Recent Advances in Function Spaces and its Applications in Fractional Differential Equations 2020View this Special Issue
Research Article | Open Access
Lei Zhang, Shaoguang Shi, "A Characterization of Central BMO Space via the Commutator of Fractional Hardy Operator", Journal of Function Spaces, vol. 2020, Article ID 3543165, 7 pages, 2020. https://doi.org/10.1155/2020/3543165
A Characterization of Central BMO Space via the Commutator of Fractional Hardy Operator
This paper is devoted in characterizing the central BMO space via the commutator of the fractional Hardy operator with rough kernel. Precisely, by a more explicit decomposition of the operator and the kernel function, we will show that if the symbol function belongs to the central BMO space, then the commutator are bounded on Lebesgue space. Conversely, the boundedness of the commutator implies that the symbol function belongs to the central BMO space by exploiting the center symmetry of the Hardy operator deeply.
In this paper, we focus on the need for characterizing the central BMO space via the boundedness of the commutators of the following fractional Hardy operators
is the dual operator of . Here, satisfies and denotes the unit sphere in .
For a function , the commutators of and can be written as
In , Fu et al. considered the boundedness of and on homogeneous Herz spaces and Lebesgue spaces under the assumption that satisfies (2) and (4). We recall the results from (, Proposition 3.1 and Theorem 3.1) as
For the boundedness of the classical fractional Hardy operator, see . For a ball (i.e., a ball centered at with radius ) and , is the central BMO function space, which was introduced by Lu and Yang  via the norm
It is easy to see that CBMO can be understood as a local version of the classical BMO space at the origin  and
Hence, the famous John-Nirenberg inequality for BMO space is not true for CBMO space, which reveals that they have quite different properties.
In the study of harmonic analysis, the characterization of function spaces via the boundedness of the commutators plays an important role in the field of PDEs, see, for example, [5–11] and the references therein. However, there are less attention paid for the commutators with rough kernels since the characterization depends heavily on the smoothness of the kernel function . Under the premise that is smooth enough, i.e., or , see, for example, [12–15]. It is difficult to weaken the smoothness of , Chen and Ding  considered a characterization of space under the condition that satisfies the following Hölder condition of log type
As a useful supplement of , we give a characterization of the CBMO space via the boundedness of and as follows.
Theorem 1. Let . (a)If then (b)if
A part of Theorem 1 has been proven in , we will show the rest of Theorem 1 in Section 2. In what follows, we will denote by a positive constant which may vary from line to line. The symbol means and for the set of all integers. Last, but not least, , , , and with .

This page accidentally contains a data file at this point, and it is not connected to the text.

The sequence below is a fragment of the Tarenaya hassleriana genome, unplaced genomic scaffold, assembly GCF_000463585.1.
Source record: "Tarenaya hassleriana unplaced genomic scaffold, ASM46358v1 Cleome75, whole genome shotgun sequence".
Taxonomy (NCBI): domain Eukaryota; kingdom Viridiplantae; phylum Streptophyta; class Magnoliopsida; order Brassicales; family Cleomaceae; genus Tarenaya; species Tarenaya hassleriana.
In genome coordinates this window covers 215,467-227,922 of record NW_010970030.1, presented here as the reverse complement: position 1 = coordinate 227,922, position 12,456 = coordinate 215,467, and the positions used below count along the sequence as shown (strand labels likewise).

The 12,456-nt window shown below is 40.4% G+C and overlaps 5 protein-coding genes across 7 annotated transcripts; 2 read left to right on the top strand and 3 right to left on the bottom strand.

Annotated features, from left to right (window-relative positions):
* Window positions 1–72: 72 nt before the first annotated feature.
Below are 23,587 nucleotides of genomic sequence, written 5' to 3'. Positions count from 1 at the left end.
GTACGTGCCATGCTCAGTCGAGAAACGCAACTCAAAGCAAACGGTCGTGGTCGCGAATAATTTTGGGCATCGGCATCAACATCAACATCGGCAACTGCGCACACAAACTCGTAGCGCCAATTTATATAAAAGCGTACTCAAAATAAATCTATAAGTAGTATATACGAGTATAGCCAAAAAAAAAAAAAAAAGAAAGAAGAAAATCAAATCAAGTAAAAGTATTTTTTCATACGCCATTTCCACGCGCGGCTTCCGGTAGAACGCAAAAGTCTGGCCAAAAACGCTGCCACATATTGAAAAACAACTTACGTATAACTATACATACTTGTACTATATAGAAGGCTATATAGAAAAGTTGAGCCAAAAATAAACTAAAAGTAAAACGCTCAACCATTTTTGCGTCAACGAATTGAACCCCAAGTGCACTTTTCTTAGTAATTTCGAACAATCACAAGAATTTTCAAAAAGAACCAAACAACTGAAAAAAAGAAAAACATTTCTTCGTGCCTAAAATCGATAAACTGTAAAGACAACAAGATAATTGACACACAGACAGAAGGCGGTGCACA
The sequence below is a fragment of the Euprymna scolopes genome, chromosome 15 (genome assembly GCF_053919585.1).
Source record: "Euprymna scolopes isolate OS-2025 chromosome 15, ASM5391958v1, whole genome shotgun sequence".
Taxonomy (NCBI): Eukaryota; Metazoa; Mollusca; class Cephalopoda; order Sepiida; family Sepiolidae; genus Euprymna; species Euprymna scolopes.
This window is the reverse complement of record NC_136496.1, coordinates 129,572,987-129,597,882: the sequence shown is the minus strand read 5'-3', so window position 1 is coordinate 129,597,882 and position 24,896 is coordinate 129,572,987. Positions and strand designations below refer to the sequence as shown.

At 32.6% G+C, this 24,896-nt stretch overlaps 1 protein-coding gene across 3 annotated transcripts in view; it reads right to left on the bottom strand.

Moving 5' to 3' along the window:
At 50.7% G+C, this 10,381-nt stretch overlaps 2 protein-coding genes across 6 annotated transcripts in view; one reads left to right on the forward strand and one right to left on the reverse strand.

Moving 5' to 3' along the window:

2. Proof of Theorem 1.1
We prove Theorem 1 in this section. To do so, we need one lemma about the estimates of the kernel function , which plays a key role in the proof.
Proof. We give the proof by a slight modification from . For , we first show that
Indeed, the first inequality can be obtained immediately from (, Lemma 2). Since
(a) can be shown by (2) and (10) as
We are left to show (b). The first estimate can be obtained directly by the –Dini condition as
and the estimate
follows from (, p.65-77).
Accordingly, the second can be deduced similarly. In fact, which is the desired one.
The following is the boundedness of the fractional Hardy operators.
Proof. Since the boundedness for is contained in (, Proposition 3.1), it is enough to check the boundedness for . Namely, the task is now left to show that there exist constants such that for any , one has To do so, we first recall a useful estimates from  as for , and . Since Applying Hölder’s inequality to for and (24), we have which is our desired result.
Now, we can prove Theorem 1. Without loss of generality, we can assume that in the proof of (a) since . We see at once that the boundedness of is just (, Theorem 3.1). To complete the proof of (a), what is left is to show is that
It is easy to check that
Using Hölder’s inequality, we have
For the term , we see at once that
The Hölder inequality, along with (24), implies
The term need a further decomposition as follows:
Applying the Hölder inequality, we deduce
From the fact that the term can be estimated as follows: which is the desired result and (a) is obtained.
Next, we verify (b) inspired by . Namely, we need to show that there is a constant such that
For abbreviation, we assume that , , and since . Let It is easy to check that
Writing we see at once that for , We conclude from (16) that since and , and hence, , and finally, that
For abbreviation, we write
This, along with the estimates for and , one has
This in turn implies that Thus, is proved if . If , we see immediately that
We continue to choose for and get
It is easy to check that
To deal with the term , we first obtain from (44) that
Then, the estimate for consists of two cases.
Case 1. . Since for , we conclude from (47) and that
Case 2. . In this case, This in turn reveals that